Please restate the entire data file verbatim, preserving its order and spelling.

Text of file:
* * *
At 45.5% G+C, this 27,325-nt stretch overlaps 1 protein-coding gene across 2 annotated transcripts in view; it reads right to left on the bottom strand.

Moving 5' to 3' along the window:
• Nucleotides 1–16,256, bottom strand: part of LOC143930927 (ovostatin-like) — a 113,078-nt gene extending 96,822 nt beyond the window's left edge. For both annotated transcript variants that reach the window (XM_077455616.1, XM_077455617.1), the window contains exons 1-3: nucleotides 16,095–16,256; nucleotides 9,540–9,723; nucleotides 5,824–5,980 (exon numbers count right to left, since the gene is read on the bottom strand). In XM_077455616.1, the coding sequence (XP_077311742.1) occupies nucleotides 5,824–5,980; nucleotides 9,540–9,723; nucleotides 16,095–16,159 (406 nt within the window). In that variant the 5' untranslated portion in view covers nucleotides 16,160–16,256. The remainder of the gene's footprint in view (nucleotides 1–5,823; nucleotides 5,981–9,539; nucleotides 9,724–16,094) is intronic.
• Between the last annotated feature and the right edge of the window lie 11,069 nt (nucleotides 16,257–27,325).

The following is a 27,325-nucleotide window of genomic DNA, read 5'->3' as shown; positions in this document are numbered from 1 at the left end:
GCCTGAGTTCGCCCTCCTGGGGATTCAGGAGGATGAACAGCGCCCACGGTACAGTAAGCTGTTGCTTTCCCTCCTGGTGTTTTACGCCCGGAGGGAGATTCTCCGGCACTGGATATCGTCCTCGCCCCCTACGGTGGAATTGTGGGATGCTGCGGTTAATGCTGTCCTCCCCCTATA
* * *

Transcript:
At 45.5% G+C, this 27,325-nt stretch overlaps 1 protein-coding gene across 2 annotated transcripts in view; it reads right to left on the bottom strand.

Moving 5' to 3' along the window:
• Nucleotides 1–16,256, bottom strand: part of LOC143930927 (ovostatin-like) — a 113,078-nt gene extending 96,822 nt beyond the window's left edge. For both annotated transcript variants that reach the window (XM_077455616.1, XM_077455617.1), the window contains exons 1-3: nucleotides 16,095–16,256; nucleotides 9,540–9,723; nucleotides 5,824–5,980 (exon numbers count right to left, since the gene is read on the bottom strand). In XM_077455616.1, the coding sequence (XP_077311742.1) occupies nucleotides 5,824–5,980; nucleotides 9,540–9,723; nucleotides 16,095–16,159 (406 nt within the window). In that variant the 5' untranslated portion in view covers nucleotides 16,160–16,256. The remainder of the gene's footprint in view (nucleotides 1–5,823; nucleotides 5,981–9,539; nucleotides 9,724–16,094) is intronic.
• Between the last annotated feature and the right edge of the window lie 11,069 nt (nucleotides 16,257–27,325).

The following is a 27,325-nucleotide window of genomic DNA, read 5'->3' as shown; positions in this document are numbered from 1 at the left end:
GCCTGAGTTCGCCCTCCTGGGGATTCAGGAGGATGAACAGCGCCCACGGTACAGTAAGCTGTTGCTTTCCCTCCTGGTGTTTTACGCCCGGAGGGAGATTCTCCGGCACTGGATATCGTCCTCGCCCCCTACGGTGGAATTGTGGGATGCTGCGGTTAATGCTGTCCTCCCCCTATA